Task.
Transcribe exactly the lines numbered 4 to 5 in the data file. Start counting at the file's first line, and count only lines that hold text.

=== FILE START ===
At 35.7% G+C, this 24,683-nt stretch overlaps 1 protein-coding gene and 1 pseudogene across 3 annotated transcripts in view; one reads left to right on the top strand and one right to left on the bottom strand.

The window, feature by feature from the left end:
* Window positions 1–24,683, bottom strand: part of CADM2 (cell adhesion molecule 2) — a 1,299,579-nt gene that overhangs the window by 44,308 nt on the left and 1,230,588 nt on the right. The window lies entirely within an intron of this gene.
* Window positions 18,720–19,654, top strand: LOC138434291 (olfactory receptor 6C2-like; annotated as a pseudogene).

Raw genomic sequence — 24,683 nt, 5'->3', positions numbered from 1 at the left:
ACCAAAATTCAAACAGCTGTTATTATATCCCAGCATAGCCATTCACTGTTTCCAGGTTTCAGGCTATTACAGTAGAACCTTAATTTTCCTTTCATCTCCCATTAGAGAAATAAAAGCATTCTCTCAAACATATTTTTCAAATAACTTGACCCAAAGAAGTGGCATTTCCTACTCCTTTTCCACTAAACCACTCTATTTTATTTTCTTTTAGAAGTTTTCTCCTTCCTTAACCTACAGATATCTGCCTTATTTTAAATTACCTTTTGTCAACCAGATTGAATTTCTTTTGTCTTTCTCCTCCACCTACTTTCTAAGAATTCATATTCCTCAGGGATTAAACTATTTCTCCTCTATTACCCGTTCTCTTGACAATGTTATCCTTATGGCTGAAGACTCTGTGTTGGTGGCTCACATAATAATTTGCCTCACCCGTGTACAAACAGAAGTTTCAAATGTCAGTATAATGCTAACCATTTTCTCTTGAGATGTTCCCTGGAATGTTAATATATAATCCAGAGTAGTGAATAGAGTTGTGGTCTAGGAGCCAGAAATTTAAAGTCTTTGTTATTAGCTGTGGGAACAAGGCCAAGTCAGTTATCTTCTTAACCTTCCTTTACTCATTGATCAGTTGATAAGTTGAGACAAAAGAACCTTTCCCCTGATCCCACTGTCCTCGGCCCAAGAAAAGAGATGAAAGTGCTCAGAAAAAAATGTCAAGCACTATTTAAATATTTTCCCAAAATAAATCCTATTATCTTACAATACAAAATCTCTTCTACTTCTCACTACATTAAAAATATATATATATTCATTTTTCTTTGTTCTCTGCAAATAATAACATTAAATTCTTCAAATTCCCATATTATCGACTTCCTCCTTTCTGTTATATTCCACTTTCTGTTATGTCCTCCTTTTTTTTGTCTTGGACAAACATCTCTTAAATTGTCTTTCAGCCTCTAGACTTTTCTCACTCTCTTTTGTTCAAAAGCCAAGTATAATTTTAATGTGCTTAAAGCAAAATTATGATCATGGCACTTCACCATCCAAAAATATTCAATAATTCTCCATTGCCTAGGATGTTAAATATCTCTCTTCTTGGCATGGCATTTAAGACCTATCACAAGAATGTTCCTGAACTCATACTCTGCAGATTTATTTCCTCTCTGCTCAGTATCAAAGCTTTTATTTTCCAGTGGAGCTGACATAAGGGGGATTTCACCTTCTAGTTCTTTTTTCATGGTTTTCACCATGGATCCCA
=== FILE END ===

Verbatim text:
* Window positions 18,720–19,654, top strand: LOC138434291 (olfactory receptor 6C2-like; annotated as a pseudogene).

Raw genomic sequence — 24,683 nt, 5'->3', positions numbered from 1 at the left: